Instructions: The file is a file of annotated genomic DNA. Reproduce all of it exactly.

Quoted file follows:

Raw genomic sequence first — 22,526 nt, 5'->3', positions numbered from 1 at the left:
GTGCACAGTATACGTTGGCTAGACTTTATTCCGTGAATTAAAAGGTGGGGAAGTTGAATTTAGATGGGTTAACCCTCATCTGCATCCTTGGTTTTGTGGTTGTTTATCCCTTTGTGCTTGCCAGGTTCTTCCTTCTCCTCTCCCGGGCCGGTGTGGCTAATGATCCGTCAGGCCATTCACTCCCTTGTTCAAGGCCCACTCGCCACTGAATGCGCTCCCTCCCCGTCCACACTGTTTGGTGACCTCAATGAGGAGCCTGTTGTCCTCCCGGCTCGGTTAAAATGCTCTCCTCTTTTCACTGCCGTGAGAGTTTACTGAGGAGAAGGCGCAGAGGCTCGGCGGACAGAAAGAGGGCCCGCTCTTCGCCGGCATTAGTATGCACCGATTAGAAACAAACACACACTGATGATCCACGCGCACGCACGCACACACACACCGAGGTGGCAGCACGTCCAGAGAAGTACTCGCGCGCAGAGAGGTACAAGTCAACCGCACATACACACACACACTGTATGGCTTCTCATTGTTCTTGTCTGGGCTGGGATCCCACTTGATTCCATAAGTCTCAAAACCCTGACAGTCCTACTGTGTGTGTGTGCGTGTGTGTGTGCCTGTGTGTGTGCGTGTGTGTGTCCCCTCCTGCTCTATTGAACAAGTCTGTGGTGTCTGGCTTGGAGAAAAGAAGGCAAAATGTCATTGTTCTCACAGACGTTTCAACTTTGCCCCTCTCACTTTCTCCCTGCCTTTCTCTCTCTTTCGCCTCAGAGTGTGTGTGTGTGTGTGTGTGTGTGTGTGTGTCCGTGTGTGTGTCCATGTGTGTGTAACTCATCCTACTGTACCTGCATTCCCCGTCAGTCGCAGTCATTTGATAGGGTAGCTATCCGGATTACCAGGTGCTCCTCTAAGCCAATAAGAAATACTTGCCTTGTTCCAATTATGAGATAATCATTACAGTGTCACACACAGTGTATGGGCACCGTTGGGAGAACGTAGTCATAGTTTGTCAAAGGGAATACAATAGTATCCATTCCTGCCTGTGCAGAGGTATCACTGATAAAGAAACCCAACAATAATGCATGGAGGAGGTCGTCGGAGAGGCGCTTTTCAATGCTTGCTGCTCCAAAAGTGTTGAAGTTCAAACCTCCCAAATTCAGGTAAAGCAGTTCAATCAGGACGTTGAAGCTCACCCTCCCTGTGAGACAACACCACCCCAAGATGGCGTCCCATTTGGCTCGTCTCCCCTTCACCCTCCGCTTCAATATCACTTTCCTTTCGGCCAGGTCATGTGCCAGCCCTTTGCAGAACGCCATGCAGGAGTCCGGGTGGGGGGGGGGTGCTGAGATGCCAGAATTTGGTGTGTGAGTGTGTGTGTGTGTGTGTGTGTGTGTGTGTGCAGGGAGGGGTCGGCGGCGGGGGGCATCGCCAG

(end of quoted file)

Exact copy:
Raw genomic sequence first — 22,526 nt, 5'->3', positions numbered from 1 at the left:
GTGCACAGTATACGTTGGCTAGACTTTATTCCGTGAATTAAAAGGTGGGGAAGTTGAATTTAGATGGGTTAACCCTCATCTGCATCCTTGGTTTTGTGGTTGTTTATCCCTTTGTGCTTGCCAGGTTCTTCCTTCTCCTCTCCCGGGCCGGTGTGGCTAATGATCCGTCAGGCCATTCACTCCCTTGTTCAAGGCCCACTCGCCACTGAATGCGCTCCCTCCCCGTCCACACTGTTTGGTGACCTCAATGAGGAGCCTGTTGTCCTCCCGGCTCGGTTAAAATGCTCTCCTCTTTTCACTGCCGTGAGAGTTTACTGAGGAGAAGGCGCAGAGGCTCGGCGGACAGAAAGAGGGCCCGCTCTTCGCCGGCATTAGTATGCACCGATTAGAAACAAACACACACTGATGATCCACGCGCACGCACGCACACACACACCGAGGTGGCAGCACGTCCAGAGAAGTACTCGCGCGCAGAGAGGTACAAGTCAACCGCACATACACACACACACTGTATGGCTTCTCATTGTTCTTGTCTGGGCTGGGATCCCACTTGATTCCATAAGTCTCAAAACCCTGACAGTCCTACTGTGTGTGTGTGCGTGTGTGTGTGCCTGTGTGTGTGCGTGTGTGTGTCCCCTCCTGCTCTATTGAACAAGTCTGTGGTGTCTGGCTTGGAGAAAAGAAGGCAAAATGTCATTGTTCTCACAGACGTTTCAACTTTGCCCCTCTCACTTTCTCCCTGCCTTTCTCTCTCTTTCGCCTCAGAGTGTGTGTGTGTGTGTGTGTGTGTGTGTGTGTCCGTGTGTGTGTCCATGTGTGTGTAACTCATCCTACTGTACCTGCATTCCCCGTCAGTCGCAGTCATTTGATAGGGTAGCTATCCGGATTACCAGGTGCTCCTCTAAGCCAATAAGAAATACTTGCCTTGTTCCAATTATGAGATAATCATTACAGTGTCACACACAGTGTATGGGCACCGTTGGGAGAACGTAGTCATAGTTTGTCAAAGGGAATACAATAGTATCCATTCCTGCCTGTGCAGAGGTATCACTGATAAAGAAACCCAACAATAATGCATGGAGGAGGTCGTCGGAGAGGCGCTTTTCAATGCTTGCTGCTCCAAAAGTGTTGAAGTTCAAACCTCCCAAATTCAGGTAAAGCAGTTCAATCAGGACGTTGAAGCTCACCCTCCCTGTGAGACAACACCACCCCAAGATGGCGTCCCATTTGGCTCGTCTCCCCTTCACCCTCCGCTTCAATATCACTTTCCTTTCGGCCAGGTCATGTGCCAGCCCTTTGCAGAACGCCATGCAGGAGTCCGGGTGGGGGGGGGGTGCTGAGATGCCAGAATTTGGTGTGTGAGTGTGTGTGTGTGTGTGTGTGTGTGTGTGTGCAGGGAGGGGTCGGCGGCGGGGGGCATCGCCAG